The High Five: Essential Equipment for Kayaking
All a kayaker needs to paddle is a high five.
Not the kind of high five you give after a scoring a goal or crossing a finish line. This high five allows a kayaker to never forget a piece of gear ever again.
The degree of disappointment when a piece of gear is missing or fails is indescribable. Even if safely at the car preparing to paddle, a ripped neck gasket or forgotten helmet can be the end of the day. Even more dangerous, equipment failures while on a river can result in extremely unsafe endeavors of hiking through an unforgiving wilderness.
If a kayaker can just learn to count to five, none of this would ever happen.
As a kayak guide or instructor, it is essential that this is taught to novice boaters. Often in a clinic or commercial setting it is the instructor or guide’s job to ensure that all equipment is present. Guests, therefore, are not accustomed to assembling their own gear and could benefit from knowing the high five secret.
The five essential pieces of gear every kayaker absolutely needs to descend a river safely are a personal flotation device or PFD, helmet, skirt, paddle and kayak. While other clothing items and safety gear are highly recommended, these five items can either make or break a day of kayaking. A good kayak instructor or guide will clue his clients into this trick, teaching them the importance of maintaining their equipment early.
The PFD is a prerequisite for any water activity. A kayaker can choose to use a rescue PFD which provides additional safety features for swift water rescue scenarios such as a releasable belt, reflective tape, and a quick access knife connection. Other PFDs are designed specifically for the movement and comfort of the paddle stroke. Flotation resides in the front and back panels, leaving the arms free to move without obstruction.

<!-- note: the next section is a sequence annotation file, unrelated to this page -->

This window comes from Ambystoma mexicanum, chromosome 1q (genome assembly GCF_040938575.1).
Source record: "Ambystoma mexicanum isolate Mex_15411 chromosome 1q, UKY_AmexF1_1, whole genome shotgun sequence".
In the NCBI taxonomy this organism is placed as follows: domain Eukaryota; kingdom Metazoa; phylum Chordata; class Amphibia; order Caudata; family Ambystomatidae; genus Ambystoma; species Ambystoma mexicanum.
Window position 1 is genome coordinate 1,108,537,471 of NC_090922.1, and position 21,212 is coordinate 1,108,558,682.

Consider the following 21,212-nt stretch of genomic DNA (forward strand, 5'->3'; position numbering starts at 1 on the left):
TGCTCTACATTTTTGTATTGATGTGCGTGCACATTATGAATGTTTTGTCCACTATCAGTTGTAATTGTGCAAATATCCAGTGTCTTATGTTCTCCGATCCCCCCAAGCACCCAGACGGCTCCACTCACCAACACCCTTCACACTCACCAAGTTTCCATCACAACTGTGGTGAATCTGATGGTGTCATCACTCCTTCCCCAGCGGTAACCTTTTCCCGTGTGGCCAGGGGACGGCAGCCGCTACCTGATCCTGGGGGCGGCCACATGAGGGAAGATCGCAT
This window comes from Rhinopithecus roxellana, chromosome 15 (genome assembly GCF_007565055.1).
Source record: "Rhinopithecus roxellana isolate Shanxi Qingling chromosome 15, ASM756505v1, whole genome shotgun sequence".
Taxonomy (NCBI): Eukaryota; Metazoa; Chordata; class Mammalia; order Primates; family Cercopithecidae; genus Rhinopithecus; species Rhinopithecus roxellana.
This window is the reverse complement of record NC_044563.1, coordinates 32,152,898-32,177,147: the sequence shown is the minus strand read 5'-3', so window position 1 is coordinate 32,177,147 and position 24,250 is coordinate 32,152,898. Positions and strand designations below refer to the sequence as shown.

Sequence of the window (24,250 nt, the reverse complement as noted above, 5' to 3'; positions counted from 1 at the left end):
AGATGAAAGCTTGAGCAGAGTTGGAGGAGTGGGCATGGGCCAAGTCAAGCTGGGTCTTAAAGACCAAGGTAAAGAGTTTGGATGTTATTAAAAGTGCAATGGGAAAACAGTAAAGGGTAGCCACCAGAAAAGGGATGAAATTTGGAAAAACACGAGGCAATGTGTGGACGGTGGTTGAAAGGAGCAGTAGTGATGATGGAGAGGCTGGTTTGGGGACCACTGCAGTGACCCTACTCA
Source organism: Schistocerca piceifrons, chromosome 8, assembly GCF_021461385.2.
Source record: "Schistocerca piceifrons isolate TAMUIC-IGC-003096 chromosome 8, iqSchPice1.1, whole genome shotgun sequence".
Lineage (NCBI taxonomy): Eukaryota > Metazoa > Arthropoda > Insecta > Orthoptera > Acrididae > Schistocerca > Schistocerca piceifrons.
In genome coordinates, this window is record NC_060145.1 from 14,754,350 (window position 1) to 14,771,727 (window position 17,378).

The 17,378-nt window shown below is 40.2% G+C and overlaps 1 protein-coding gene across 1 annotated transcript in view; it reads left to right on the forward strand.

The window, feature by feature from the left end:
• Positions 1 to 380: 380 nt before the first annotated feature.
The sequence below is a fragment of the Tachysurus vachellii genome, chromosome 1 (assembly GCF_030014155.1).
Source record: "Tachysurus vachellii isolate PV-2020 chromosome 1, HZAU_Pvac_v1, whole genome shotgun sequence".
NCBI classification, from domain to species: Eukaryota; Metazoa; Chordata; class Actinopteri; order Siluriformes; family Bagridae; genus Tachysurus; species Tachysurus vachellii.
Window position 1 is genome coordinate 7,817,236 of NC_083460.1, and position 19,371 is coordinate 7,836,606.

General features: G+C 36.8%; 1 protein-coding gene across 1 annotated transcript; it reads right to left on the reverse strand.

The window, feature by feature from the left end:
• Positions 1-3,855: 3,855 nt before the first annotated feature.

A whitewater helmet is often the first line of protection against severe injury for the kayaker. While being upside down on a river is not preferred, it does happen. Having a sturdy, shock-absorbing helmet between a head and a rock could save a life. Helmets range in styles and constructions depending on the level of intensity in the sport.
The kayaker’s skirt seals the cockpit, preventing water from entering the boat. A skirt with holes or defects causes the kayaker instability and inconvenience with the intake of water. A quality skirt will have a rubber seal around the cockpit rim, be made with rip-stop Kevlar fabric and provide a snug fit around the kayaker’s waste.
Many varieties of paddles are available to kayakers, depending on the type of kayaking and the personal comfort of the paddler. Different blade sizes and shapes allow for more efficient motion through the water. Lengths of paddles also vary and are generally selected based on the height of a kayaker. Some kayakers prefer hand paddles. These are large, flat pieces of sturdy plastic strapped directly to the hands of a paddler.
Finally, a kayaker needs a kayak. Not just any kayak, one that is selected and outfitted specifically for the kayaker. As a kayak instructor or guide, it can be difficult explaining to a novice the vast number of options in boats. Beginners are easily overwhelmed with styles and models, assuming that they must find the perfect one in order to excel in the sport. This is not true. Many models exist that will fit each person and no boat is absolutely perfect.
While the high five guarantees that your gear is present, it does not ensure that this gear will function properly. Regularly checking gear for defects and replacing broken or damaged pieces immediately is highly recommended.
As kayaks are tied to roofs and gear is loaded, it is not uncommon to see a kayaker quietly counting to five to double-check that these essentials have been gathered. This simple trick will prevent many spoiled river days.